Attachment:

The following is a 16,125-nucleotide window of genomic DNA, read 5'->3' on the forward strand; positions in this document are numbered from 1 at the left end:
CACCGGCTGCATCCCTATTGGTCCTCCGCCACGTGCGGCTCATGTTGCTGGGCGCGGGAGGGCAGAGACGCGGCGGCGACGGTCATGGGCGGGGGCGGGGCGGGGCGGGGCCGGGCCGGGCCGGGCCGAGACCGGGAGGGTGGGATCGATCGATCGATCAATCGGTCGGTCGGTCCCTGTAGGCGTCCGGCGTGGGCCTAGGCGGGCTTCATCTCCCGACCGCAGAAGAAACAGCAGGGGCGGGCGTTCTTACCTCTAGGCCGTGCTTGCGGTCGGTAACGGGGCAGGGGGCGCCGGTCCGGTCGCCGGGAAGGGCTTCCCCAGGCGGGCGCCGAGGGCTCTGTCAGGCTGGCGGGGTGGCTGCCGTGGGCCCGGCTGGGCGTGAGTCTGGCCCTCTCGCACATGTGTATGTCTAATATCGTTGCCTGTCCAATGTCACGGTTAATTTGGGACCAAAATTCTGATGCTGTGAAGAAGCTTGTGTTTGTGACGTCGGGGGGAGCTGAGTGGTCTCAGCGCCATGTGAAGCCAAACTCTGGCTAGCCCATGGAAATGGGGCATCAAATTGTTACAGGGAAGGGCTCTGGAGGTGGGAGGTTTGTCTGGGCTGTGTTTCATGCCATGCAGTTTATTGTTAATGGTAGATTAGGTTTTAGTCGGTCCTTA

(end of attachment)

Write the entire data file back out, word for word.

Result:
The following is a 16,125-nucleotide window of genomic DNA, read 5'->3' on the forward strand; positions in this document are numbered from 1 at the left end:
CACCGGCTGCATCCCTATTGGTCCTCCGCCACGTGCGGCTCATGTTGCTGGGCGCGGGAGGGCAGAGACGCGGCGGCGACGGTCATGGGCGGGGGCGGGGCGGGGCGGGGCCGGGCCGGGCCGGGCCGAGACCGGGAGGGTGGGATCGATCGATCGATCAATCGGTCGGTCGGTCCCTGTAGGCGTCCGGCGTGGGCCTAGGCGGGCTTCATCTCCCGACCGCAGAAGAAACAGCAGGGGCGGGCGTTCTTACCTCTAGGCCGTGCTTGCGGTCGGTAACGGGGCAGGGGGCGCCGGTCCGGTCGCCGGGAAGGGCTTCCCCAGGCGGGCGCCGAGGGCTCTGTCAGGCTGGCGGGGTGGCTGCCGTGGGCCCGGCTGGGCGTGAGTCTGGCCCTCTCGCACATGTGTATGTCTAATATCGTTGCCTGTCCAATGTCACGGTTAATTTGGGACCAAAATTCTGATGCTGTGAAGAAGCTTGTGTTTGTGACGTCGGGGGGAGCTGAGTGGTCTCAGCGCCATGTGAAGCCAAACTCTGGCTAGCCCATGGAAATGGGGCATCAAATTGTTACAGGGAAGGGCTCTGGAGGTGGGAGGTTTGTCTGGGCTGTGTTTCATGCCATGCAGTTTATTGTTAATGGTAGATTAGGTTTTAGTCGGTCCTTA